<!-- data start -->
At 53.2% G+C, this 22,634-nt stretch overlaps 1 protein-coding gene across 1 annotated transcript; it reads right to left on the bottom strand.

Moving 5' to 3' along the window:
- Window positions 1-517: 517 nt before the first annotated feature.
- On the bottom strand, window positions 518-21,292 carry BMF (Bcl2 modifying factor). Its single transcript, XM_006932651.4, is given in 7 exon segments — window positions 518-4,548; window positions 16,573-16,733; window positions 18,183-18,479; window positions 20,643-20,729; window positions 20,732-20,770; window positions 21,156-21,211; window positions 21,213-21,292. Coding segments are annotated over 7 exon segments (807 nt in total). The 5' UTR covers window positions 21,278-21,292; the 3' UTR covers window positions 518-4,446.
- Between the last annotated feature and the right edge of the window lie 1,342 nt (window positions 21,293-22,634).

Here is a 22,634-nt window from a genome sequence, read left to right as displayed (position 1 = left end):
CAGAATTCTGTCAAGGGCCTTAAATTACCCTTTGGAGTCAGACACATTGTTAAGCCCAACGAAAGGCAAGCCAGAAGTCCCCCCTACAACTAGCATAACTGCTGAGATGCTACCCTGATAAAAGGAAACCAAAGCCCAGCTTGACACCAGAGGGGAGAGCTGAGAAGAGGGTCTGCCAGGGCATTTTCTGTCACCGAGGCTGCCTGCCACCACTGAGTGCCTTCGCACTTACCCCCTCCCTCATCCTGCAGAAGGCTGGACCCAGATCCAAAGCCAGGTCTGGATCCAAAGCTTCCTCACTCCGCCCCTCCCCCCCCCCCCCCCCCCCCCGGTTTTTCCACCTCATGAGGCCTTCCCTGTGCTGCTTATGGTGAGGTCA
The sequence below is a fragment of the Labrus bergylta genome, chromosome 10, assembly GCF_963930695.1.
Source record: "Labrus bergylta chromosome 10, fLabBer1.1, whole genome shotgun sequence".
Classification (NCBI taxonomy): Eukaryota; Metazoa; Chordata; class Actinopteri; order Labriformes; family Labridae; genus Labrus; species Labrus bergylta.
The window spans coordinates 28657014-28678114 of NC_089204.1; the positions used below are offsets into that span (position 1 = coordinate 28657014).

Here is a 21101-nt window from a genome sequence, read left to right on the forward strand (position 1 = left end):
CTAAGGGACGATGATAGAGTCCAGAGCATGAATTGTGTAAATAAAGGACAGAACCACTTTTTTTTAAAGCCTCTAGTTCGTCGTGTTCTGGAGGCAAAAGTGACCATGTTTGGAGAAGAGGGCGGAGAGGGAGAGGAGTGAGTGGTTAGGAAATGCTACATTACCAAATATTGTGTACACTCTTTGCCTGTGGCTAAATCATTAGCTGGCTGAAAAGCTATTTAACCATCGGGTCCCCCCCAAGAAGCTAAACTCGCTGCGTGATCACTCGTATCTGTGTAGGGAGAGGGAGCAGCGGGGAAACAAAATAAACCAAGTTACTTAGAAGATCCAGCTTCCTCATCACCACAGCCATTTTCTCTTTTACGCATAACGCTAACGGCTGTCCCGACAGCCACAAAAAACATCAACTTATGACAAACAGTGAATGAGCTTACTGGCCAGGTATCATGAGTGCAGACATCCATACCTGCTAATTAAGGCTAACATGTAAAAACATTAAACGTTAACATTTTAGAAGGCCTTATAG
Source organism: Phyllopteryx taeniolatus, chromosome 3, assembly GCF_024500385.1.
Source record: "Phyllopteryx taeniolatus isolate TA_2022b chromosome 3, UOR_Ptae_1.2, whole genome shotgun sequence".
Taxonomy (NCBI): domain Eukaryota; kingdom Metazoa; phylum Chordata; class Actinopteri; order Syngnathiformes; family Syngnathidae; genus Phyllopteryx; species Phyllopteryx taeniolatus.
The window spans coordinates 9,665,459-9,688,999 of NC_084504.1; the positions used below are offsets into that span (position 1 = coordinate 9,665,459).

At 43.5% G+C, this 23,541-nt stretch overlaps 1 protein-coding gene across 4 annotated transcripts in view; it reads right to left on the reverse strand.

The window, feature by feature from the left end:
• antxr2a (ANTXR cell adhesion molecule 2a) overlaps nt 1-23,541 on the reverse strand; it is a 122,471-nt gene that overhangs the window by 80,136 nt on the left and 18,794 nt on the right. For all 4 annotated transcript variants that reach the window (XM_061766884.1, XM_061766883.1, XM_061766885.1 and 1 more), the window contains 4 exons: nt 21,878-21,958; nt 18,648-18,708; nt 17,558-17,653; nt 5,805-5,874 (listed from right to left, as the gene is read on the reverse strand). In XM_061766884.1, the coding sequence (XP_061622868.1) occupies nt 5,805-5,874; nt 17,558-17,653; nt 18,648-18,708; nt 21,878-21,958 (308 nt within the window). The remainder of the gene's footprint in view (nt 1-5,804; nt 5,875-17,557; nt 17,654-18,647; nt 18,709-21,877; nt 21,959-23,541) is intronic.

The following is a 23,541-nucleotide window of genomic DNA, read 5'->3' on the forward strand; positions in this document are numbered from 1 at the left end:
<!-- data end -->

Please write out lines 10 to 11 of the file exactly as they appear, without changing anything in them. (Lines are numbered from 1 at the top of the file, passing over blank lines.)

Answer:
Classification (NCBI taxonomy): Eukaryota; Metazoa; Chordata; class Actinopteri; order Labriformes; family Labridae; genus Labrus; species Labrus bergylta.
The window spans coordinates 28657014-28678114 of NC_089204.1; the positions used below are offsets into that span (position 1 = coordinate 28657014).